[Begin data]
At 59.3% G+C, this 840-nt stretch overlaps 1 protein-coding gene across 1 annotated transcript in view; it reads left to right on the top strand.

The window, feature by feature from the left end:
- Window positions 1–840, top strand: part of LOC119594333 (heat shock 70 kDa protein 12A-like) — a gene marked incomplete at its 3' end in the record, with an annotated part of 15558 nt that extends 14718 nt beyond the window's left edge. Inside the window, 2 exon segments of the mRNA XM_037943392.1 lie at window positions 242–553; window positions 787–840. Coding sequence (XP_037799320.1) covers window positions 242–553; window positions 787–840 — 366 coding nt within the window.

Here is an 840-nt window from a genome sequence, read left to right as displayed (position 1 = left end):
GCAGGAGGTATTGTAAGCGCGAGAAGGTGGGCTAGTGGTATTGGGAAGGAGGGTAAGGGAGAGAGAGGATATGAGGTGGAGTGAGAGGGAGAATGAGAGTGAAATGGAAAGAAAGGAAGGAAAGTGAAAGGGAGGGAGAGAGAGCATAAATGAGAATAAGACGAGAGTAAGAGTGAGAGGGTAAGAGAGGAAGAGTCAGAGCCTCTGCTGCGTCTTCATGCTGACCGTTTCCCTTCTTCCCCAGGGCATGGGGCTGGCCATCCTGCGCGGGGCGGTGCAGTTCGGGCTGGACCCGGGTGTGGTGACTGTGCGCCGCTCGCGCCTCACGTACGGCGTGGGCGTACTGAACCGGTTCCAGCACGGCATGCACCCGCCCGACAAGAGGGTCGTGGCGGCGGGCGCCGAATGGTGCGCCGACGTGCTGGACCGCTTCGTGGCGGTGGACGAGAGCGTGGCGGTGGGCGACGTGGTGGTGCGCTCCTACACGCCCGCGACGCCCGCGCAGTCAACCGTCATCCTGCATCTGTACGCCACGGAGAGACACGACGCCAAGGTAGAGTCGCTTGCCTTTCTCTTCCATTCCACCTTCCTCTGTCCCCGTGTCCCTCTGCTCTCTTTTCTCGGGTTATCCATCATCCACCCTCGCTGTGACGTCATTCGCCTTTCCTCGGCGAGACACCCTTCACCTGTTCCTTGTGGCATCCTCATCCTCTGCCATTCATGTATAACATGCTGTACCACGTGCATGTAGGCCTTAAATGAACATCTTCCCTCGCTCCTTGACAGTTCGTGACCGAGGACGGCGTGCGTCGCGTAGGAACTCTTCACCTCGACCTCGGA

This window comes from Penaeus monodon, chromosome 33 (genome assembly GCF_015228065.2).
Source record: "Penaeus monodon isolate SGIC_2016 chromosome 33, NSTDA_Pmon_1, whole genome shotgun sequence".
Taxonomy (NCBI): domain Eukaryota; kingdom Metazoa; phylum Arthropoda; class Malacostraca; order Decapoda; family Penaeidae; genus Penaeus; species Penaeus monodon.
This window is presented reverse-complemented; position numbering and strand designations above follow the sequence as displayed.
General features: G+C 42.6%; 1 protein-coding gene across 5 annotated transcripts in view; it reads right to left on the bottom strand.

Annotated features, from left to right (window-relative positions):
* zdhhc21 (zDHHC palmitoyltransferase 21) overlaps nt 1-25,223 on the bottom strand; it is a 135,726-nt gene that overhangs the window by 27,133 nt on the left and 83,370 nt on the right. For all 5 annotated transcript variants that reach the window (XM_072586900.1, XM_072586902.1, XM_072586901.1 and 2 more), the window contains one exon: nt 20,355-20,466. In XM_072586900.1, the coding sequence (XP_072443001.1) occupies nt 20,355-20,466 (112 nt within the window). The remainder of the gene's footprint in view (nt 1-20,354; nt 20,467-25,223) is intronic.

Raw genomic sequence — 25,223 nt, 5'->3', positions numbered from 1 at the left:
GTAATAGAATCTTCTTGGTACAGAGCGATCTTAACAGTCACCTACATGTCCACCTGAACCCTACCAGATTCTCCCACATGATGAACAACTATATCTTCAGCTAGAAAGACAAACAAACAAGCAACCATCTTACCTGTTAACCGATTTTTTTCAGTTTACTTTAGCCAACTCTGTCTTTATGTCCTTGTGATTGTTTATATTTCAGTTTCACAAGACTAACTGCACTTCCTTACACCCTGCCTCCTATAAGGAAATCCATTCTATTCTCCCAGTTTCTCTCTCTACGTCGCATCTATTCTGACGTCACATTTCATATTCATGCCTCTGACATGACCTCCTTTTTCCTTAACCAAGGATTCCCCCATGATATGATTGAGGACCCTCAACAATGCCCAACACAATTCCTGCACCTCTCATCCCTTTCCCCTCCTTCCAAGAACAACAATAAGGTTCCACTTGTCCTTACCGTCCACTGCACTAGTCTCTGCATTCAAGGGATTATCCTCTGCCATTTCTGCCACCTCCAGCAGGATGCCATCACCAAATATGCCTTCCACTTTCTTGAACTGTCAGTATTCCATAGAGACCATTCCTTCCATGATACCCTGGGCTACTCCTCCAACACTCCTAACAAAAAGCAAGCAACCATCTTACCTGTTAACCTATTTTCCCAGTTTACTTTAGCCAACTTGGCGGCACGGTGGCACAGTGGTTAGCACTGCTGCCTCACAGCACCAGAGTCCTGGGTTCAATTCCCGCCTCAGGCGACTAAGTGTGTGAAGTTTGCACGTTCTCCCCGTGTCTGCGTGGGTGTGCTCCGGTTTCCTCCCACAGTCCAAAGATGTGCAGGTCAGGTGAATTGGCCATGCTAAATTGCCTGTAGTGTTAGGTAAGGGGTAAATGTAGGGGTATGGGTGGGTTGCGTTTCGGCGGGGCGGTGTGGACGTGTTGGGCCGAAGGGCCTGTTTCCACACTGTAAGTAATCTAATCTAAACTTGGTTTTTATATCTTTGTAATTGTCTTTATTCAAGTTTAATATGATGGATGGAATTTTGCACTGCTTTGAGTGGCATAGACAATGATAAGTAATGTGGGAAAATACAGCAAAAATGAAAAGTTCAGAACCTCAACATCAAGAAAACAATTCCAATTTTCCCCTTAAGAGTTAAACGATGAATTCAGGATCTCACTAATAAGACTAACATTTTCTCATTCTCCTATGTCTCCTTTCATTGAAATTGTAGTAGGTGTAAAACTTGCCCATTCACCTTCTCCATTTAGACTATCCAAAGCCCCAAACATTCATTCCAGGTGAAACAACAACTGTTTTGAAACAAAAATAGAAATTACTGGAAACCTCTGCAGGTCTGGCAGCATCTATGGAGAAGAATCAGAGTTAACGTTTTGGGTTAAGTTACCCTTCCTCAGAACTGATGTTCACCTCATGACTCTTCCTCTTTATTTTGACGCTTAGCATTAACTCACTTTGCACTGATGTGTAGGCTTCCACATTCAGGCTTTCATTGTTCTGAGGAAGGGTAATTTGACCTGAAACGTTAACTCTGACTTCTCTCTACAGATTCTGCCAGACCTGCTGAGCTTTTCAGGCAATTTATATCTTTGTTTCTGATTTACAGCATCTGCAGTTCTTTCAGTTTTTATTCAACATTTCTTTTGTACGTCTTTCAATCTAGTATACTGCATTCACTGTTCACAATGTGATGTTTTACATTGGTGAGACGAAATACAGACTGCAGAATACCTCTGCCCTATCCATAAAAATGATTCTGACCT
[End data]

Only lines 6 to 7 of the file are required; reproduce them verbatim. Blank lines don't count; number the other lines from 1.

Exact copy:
This window comes from Penaeus monodon, chromosome 33 (genome assembly GCF_015228065.2).
Source record: "Penaeus monodon isolate SGIC_2016 chromosome 33, NSTDA_Pmon_1, whole genome shotgun sequence".